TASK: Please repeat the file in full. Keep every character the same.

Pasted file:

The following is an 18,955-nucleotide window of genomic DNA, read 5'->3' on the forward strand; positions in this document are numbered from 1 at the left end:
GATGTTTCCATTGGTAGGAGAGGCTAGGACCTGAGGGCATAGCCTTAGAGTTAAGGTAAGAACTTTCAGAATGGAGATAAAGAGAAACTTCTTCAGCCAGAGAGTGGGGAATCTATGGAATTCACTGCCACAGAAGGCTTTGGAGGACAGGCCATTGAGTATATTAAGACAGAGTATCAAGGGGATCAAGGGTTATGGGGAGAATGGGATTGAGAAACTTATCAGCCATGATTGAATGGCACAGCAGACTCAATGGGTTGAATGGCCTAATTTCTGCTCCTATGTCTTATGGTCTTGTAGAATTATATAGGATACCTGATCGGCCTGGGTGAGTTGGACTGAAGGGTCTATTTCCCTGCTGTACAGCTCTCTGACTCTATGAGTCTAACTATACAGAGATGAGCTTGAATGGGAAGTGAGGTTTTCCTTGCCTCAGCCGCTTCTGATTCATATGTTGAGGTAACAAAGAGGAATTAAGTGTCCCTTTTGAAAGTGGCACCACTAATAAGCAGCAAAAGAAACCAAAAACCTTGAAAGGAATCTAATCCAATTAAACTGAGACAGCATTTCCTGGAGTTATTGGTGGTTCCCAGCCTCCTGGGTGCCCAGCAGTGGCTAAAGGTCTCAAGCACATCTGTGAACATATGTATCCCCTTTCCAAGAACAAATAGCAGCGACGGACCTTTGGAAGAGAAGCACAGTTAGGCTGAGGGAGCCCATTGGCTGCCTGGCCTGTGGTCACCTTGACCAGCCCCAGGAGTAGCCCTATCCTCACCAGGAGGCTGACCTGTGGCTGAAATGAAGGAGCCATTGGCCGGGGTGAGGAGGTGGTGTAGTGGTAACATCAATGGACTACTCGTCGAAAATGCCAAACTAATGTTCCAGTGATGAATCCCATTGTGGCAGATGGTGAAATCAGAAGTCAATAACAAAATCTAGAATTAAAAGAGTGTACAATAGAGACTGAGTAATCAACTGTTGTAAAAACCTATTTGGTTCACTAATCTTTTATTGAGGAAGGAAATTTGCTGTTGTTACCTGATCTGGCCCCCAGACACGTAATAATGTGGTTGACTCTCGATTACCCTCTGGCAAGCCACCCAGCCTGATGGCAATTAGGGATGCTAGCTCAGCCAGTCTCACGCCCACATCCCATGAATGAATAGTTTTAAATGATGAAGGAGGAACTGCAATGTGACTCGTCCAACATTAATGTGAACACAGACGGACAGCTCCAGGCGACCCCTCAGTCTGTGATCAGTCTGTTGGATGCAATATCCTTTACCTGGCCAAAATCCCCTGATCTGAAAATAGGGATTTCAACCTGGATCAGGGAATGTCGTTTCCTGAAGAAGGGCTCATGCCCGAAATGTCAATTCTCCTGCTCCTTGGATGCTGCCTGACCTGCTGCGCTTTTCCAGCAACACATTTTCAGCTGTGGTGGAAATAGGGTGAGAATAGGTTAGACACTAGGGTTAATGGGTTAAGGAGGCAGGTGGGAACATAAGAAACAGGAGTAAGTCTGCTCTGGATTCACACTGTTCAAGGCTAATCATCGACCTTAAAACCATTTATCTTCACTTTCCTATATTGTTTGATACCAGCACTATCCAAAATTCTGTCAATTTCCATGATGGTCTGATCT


The following is an 18,955-nucleotide window of genomic DNA, read 5'->3' on the forward strand; positions in this document are numbered from 1 at the left end:
GATGTTTCCATTGGTAGGAGAGGCTAGGACCTGAGGGCATAGCCTTAGAGTTAAGGTAAGAACTTTCAGAATGGAGATAAAGAGAAACTTCTTCAGCCAGAGAGTGGGGAATCTATGGAATTCACTGCCACAGAAGGCTTTGGAGGACAGGCCATTGAGTATATTAAGACAGAGTATCAAGGGGATCAAGGGTTATGGGGAGAATGGGATTGAGAAACTTATCAGCCATGATTGAATGGCACAGCAGACTCAATGGGTTGAATGGCCTAATTTCTGCTCCTATGTCTTATGGTCTTGTAGAATTATATAGGATACCTGATCGGCCTGGGTGAGTTGGACTGAAGGGTCTATTTCCCTGCTGTACAGCTCTCTGACTCTATGAGTCTAACTATACAGAGATGAGCTTGAATGGGAAGTGAGGTTTTCCTTGCCTCAGCCGCTTCTGATTCATATGTTGAGGTAACAAAGAGGAATTAAGTGTCCCTTTTGAAAGTGGCACCACTAATAAGCAGCAAAAGAAACCAAAAACCTTGAAAGGAATCTAATCCAATTAAACTGAGACAGCATTTCCTGGAGTTATTGGTGGTTCCCAGCCTCCTGGGTGCCCAGCAGTGGCTAAAGGTCTCAAGCACATCTGTGAACATATGTATCCCCTTTCCAAGAACAAATAGCAGCGACGGACCTTTGGAAGAGAAGCACAGTTAGGCTGAGGGAGCCCATTGGCTGCCTGGCCTGTGGTCACCTTGACCAGCCCCAGGAGTAGCCCTATCCTCACCAGGAGGCTGACCTGTGGCTGAAATGAAGGAGCCATTGGCCGGGGTGAGGAGGTGGTGTAGTGGTAACATCAATGGACTACTCGTCGAAAATGCCAAACTAATGTTCCAGTGATGAATCCCATTGTGGCAGATGGTGAAATCAGAAGTCAATAACAAAATCTAGAATTAAAAGAGTGTACAATAGAGACTGAGTAATCAACTGTTGTAAAAACCTATTTGGTTCACTAATCTTTTATTGAGGAAGGAAATTTGCTGTTGTTACCTGATCTGGCCCCCAGACACGTAATAATGTGGTTGACTCTCGATTACCCTCTGGCAAGCCACCCAGCCTGATGGCAATTAGGGATGCTAGCTCAGCCAGTCTCACGCCCACATCCCATGAATGAATAGTTTTAAATGATGAAGGAGGAACTGCAATGTGACTCGTCCAACATTAATGTGAACACAGACGGACAGCTCCAGGCGACCCCTCAGTCTGTGATCAGTCTGTTGGATGCAATATCCTTTACCTGGCCAAAATCCCCTGATCTGAAAATAGGGATTTCAACCTGGATCAGGGAATGTCGTTTCCTGAAGAAGGGCTCATGCCCGAAATGTCAATTCTCCTGCTCCTTGGATGCTGCCTGACCTGCTGCGCTTTTCCAGCAACACATTTTCAGCTGTGGTGGAAATAGGGTGAGAATAGGTTAGACACTAGGGTTAATGGGTTAAGGAGGCAGGTGGGAACATAAGAAACAGGAGTAAGTCTGCTCTGGATTCACACTGTTCAAGGCTAATCATCGACCTTAAAACCATTTATCTTCACTTTCCTATATTGTTTGATACCAGCACTATCCAAAATTCTGTCAATTTCCATGATGGTCTGATCT